Paralysis by Analysis

Robert Kozlowski, writing at the US Naval Institute’s USNIBlog has a good post that shows a startling graphic.

Open the graphic in a new tab to see the whole thing.

I’m curious what happened to the acquisition process in 1975 that lead to such a sharp increase in the time needed to field a weapon system.

But the key thing is, time is money. Lots and lots of money. Now, you’ll say, XBrad, the items like the B-2 and the F-22 are pretty cutting edge technology. And so they are. But so were things like the B-58, and the F-111. Notice also, the F-117, a cutting edge technology, had minimal oversight, and yet it reached IOC well below the trendline.

I’d expect to see some increase in the trendline of development times. But I’d expect to see something more like that commercial aircraft timeline, or even a little steeper. But clearly, something in the process of acquisition has changed. And Kozlowski argues that it is the intense oversight. I’m agree. And I’ll note that the purpose of the oversight was to ensure money spent was well spent. Oddly, the oversight, both within DoD and from outside, be it the GAO or Congress or whomever, has stretched the timelines to untenable lengths. We’ve already seen programs such as the RAH-66 Comanche that ran so long in development that they were obsolete before they were even ordered into production.  And I’d argue that the drawn out development and oversight costs more than simply mismanaging programs in the first place would have.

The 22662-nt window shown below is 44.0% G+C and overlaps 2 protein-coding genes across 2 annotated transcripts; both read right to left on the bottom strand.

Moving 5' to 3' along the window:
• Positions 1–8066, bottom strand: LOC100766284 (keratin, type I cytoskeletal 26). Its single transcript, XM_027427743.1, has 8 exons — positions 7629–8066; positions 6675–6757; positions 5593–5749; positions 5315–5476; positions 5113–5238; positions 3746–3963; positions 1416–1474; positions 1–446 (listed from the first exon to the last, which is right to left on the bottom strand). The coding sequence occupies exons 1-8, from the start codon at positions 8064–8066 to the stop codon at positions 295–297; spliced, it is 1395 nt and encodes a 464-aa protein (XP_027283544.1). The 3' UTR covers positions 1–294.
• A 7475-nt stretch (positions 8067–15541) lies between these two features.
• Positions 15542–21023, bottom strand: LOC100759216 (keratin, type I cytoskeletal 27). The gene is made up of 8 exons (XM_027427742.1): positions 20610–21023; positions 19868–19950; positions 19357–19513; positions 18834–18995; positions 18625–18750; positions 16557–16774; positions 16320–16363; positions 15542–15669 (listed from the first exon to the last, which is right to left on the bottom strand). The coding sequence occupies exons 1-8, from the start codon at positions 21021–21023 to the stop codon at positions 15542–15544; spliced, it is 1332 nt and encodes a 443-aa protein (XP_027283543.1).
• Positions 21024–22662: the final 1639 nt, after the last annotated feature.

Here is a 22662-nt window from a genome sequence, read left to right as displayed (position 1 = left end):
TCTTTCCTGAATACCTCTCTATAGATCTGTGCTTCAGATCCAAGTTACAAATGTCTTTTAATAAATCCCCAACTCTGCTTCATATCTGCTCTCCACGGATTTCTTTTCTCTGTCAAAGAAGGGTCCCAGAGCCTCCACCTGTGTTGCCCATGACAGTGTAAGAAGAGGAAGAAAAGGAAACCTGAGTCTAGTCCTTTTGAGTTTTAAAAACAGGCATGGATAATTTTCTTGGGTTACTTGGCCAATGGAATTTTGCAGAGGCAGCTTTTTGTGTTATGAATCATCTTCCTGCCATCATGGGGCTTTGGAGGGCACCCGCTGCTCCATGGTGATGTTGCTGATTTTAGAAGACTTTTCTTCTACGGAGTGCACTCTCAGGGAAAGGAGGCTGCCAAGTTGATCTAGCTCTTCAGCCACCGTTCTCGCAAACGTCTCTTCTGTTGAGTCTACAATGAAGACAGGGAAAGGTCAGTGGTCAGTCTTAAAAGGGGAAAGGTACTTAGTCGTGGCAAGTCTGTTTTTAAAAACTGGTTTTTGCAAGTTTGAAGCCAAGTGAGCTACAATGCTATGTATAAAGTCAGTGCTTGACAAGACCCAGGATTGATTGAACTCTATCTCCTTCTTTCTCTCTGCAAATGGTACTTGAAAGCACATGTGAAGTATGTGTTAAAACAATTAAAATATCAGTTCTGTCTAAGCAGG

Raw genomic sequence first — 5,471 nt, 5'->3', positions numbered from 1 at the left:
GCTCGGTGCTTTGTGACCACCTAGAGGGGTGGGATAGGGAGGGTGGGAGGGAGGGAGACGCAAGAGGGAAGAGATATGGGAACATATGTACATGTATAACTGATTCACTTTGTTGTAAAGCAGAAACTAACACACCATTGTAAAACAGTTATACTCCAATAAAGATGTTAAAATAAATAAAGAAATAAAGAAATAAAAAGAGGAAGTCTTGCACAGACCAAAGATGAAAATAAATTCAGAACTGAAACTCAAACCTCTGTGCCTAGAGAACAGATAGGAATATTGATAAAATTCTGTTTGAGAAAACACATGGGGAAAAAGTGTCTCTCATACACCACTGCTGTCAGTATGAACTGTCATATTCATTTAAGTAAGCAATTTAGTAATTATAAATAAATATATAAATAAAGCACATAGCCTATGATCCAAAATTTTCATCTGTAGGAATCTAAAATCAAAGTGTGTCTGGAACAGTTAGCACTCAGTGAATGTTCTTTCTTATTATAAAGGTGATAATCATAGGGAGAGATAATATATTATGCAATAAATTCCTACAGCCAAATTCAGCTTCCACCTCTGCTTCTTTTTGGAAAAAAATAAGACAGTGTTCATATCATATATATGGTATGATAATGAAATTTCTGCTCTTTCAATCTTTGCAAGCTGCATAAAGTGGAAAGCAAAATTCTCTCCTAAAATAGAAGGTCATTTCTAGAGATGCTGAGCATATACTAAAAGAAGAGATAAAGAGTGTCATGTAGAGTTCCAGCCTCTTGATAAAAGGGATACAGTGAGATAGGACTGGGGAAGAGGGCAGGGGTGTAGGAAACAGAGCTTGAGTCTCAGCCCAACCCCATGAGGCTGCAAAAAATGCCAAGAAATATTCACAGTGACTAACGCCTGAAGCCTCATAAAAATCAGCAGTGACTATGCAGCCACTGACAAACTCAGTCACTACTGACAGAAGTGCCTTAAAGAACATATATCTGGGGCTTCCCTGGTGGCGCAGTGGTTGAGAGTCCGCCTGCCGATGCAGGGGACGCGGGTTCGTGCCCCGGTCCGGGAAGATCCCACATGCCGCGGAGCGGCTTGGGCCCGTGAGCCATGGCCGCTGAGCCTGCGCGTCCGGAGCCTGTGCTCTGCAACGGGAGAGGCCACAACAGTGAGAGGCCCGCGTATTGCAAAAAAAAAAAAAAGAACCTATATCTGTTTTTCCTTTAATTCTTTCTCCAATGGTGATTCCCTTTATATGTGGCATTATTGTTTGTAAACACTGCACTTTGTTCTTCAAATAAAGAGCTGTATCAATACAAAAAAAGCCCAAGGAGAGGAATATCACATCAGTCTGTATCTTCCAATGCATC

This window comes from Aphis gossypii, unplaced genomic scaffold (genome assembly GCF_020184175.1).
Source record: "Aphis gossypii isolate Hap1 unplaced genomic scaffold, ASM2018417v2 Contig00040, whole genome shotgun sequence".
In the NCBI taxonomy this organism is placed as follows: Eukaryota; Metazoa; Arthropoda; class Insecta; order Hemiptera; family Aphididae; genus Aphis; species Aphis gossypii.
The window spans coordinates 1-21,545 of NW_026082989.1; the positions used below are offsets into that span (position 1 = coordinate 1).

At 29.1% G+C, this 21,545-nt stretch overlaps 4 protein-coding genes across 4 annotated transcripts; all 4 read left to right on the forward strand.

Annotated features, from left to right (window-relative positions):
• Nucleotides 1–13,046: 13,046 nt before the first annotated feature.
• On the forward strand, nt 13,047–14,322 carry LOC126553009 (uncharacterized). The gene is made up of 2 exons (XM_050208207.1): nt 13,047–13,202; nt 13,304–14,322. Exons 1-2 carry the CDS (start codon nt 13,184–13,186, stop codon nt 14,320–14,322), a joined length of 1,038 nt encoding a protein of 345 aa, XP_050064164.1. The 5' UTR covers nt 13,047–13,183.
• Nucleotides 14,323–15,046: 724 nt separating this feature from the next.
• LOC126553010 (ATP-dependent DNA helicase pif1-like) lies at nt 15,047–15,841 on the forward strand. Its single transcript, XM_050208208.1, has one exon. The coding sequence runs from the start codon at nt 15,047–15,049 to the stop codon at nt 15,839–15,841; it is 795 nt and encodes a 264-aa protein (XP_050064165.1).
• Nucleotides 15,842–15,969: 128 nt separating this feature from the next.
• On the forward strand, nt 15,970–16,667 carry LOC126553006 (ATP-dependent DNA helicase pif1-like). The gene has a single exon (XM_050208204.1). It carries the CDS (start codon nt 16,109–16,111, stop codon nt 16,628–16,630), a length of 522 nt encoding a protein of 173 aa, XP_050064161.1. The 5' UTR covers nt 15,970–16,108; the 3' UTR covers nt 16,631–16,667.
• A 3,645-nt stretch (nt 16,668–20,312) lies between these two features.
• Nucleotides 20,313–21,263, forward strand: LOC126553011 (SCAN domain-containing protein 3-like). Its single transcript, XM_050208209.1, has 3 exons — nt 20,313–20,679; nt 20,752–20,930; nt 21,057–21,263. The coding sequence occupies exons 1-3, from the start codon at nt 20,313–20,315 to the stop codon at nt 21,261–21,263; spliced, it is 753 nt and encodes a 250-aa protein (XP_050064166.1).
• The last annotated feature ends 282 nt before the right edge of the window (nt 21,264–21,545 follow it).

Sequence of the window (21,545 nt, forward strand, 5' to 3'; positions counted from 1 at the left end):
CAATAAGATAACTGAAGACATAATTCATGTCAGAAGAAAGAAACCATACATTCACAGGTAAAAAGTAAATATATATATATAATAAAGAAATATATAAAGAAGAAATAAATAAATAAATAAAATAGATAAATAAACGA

1 thought on “Paralysis by Analysis”

  1. The upward line would be even worse if the F-117 had been identified as the transition point rather than the F-16.

    Also, if the data was adjusted to have the start of the project as the horizontal instead of the end of the project, it would seem to show that we haven’t finished a project that has started later than when Reagan was President

Comments are closed.